When it was Noah’s turn to “graduate” from the NICU and go home, the neonatologist and nurses told me I should stay home and give him just about all of my devotion, in order to make sure he continued to thrive (Read more about Noah’s discharge from the NICU in my previous post.) In my mind and heart I thought to myself, “Are you serious? How will I stay away from Nikoh?” Noah was barely 4 pounds. He was so tiny, so fragile and I was PETRIFIED every time I had to change his diaper, change his clothes, feed him, etc. I handled him with the utmost caution. Yes I had been doing all of this since he was born, but he had been a NICU preemie so there were nurses who helped me handle him in the hospital so I felt more at ease. At home we didn’t have the comfort of the NICU monitors telling us Noah was breathing OK, eating OK, sleeping OK, etc. So at home our stress levels were at an all-time high. But although I was occupied with Noah, my mind and heart were constantly thinking about Nikoh, who was still battling it out in the NICU…predominately by himself. We still didn’t have an exact date as to when he would go home, so being away from him made the waiting game SO much more intense than when Noah and Nikoh were side-by-side in the NICU.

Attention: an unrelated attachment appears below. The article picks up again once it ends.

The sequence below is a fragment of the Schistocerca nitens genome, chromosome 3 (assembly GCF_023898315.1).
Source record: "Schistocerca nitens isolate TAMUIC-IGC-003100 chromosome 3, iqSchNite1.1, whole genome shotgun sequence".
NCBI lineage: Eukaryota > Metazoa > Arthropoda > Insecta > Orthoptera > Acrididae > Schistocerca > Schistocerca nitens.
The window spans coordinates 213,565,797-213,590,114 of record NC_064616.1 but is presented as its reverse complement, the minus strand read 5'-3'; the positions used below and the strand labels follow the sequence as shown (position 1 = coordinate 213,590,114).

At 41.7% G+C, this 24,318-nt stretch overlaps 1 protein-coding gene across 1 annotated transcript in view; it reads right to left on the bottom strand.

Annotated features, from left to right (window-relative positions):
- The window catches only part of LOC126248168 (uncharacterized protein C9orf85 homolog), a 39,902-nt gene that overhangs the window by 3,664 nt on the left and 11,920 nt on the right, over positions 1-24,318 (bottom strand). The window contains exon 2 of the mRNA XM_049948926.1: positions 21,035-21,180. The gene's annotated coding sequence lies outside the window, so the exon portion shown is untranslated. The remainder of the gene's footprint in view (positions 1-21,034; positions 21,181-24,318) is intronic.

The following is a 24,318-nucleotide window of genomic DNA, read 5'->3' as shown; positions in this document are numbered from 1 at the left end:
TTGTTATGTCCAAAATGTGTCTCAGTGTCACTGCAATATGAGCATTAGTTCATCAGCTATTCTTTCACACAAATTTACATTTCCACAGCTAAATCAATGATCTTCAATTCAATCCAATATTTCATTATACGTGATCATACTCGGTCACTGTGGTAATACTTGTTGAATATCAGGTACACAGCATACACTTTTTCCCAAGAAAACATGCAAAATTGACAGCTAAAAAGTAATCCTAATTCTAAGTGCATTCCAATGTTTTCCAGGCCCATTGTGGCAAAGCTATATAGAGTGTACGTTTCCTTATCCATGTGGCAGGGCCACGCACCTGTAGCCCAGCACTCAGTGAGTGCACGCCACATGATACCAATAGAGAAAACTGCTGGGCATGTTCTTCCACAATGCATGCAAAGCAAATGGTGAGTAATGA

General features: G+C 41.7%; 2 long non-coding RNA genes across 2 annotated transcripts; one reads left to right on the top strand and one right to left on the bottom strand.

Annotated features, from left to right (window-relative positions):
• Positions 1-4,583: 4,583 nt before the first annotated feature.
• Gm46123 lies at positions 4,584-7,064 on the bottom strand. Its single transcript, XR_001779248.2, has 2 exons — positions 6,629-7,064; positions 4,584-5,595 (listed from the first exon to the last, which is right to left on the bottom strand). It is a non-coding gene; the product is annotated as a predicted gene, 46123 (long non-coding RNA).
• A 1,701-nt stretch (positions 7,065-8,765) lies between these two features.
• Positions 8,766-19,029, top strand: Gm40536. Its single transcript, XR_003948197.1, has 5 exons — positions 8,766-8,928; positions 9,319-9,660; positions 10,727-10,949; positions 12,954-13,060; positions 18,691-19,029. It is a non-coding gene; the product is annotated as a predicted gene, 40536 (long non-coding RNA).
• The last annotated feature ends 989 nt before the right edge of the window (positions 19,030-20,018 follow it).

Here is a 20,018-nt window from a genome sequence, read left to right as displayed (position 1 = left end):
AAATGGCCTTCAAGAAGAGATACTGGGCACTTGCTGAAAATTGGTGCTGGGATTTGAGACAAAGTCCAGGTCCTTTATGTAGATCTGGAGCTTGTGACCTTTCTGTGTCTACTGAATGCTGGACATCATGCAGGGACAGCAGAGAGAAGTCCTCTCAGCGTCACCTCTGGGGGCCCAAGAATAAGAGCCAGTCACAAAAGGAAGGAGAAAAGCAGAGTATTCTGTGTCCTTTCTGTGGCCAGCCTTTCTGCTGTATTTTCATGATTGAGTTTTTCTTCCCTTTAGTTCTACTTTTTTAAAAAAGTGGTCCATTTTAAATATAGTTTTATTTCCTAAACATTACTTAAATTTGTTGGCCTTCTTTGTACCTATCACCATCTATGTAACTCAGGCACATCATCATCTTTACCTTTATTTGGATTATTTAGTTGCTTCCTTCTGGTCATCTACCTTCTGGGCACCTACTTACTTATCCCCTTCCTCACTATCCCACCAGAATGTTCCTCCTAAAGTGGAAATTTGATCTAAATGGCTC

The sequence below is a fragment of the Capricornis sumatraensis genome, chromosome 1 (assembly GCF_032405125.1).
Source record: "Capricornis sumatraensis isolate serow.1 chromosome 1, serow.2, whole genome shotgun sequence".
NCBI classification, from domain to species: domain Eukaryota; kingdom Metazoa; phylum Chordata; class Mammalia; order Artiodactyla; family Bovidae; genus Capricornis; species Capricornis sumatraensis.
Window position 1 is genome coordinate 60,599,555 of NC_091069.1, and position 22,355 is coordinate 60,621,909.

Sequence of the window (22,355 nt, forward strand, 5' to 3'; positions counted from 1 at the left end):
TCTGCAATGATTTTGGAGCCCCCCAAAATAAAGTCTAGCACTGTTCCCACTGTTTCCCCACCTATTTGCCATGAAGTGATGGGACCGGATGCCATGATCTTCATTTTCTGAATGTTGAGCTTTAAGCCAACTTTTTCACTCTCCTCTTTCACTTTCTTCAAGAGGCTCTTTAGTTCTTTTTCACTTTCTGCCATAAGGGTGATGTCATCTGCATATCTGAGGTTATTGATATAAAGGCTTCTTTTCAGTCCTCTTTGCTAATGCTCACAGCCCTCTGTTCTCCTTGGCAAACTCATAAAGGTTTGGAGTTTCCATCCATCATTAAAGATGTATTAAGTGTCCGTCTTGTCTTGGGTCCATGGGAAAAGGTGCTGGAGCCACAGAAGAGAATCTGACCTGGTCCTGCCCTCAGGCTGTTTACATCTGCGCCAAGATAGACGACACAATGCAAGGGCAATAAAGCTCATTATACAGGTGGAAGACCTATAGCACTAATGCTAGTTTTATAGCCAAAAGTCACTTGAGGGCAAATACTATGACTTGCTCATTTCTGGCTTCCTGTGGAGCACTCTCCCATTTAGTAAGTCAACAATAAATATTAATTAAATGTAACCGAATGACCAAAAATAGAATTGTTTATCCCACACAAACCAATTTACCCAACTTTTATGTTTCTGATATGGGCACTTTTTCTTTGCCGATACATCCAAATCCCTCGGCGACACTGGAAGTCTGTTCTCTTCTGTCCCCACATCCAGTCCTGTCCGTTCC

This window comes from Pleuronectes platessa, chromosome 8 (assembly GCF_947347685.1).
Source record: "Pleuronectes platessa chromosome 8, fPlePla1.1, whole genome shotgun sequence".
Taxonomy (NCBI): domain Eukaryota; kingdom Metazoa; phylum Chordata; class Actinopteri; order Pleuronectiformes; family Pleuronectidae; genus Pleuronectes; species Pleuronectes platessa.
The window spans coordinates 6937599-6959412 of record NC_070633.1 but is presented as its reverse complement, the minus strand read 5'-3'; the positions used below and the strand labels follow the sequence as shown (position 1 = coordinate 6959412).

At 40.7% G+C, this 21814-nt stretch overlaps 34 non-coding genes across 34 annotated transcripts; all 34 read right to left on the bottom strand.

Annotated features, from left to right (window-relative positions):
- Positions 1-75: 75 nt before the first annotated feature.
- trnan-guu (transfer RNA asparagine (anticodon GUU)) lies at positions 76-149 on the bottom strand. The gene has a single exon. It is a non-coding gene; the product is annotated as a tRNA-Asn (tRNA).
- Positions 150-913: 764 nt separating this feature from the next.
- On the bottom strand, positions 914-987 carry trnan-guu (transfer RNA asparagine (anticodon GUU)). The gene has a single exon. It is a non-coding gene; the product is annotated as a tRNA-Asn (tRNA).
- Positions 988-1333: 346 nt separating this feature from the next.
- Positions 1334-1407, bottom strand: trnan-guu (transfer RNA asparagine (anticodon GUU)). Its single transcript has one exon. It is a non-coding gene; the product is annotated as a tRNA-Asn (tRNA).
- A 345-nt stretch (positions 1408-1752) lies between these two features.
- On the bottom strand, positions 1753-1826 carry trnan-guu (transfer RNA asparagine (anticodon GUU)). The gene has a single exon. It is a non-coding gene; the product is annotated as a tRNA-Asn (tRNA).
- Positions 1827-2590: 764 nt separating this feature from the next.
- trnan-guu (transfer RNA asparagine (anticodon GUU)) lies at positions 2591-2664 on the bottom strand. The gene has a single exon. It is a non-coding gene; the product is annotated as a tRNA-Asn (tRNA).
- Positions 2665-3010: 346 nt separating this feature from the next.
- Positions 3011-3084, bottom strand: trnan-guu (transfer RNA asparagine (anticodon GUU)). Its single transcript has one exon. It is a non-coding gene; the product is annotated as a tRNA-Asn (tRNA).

Nikoh was “Baby B” – born second and although he weighed a few more ounces than Noah when they were born, he was always a little weaker and less developed than Noah. Since he was born I often refer to Nikoh as “the dark horse.” Because although he would sometimes fall behind in his progress, there were days where he would come out of nowhere and essentially “catch up.” Nikoh had to stay in the NICU those 10 extra days because he needed more time to reach his NICU milestones before he could come home. One of his biggest obstacles was learning to tolerate his 24 hour feedings. Essentially he had to feed for 24 hours, and his body had to accept the amount of ounces the nurses set for him every two hours. Sometimes he would lack the energy to complete his feedings, sometimes he would fall asleep, and sometimes the breast milk wouldn’t digest properly in his tiny stomach…so it took him awhile to be able to achieve the 24 hour completion of feedings. He also needed a blood transfusion for an infection he developed in the NICU which also set him back a couple of days. It was frustrating to see him take one step forward, and two steps back. He was a lone warrior during those 10 days, and he made me, his daddy and his twin brother Noah SUPER proud.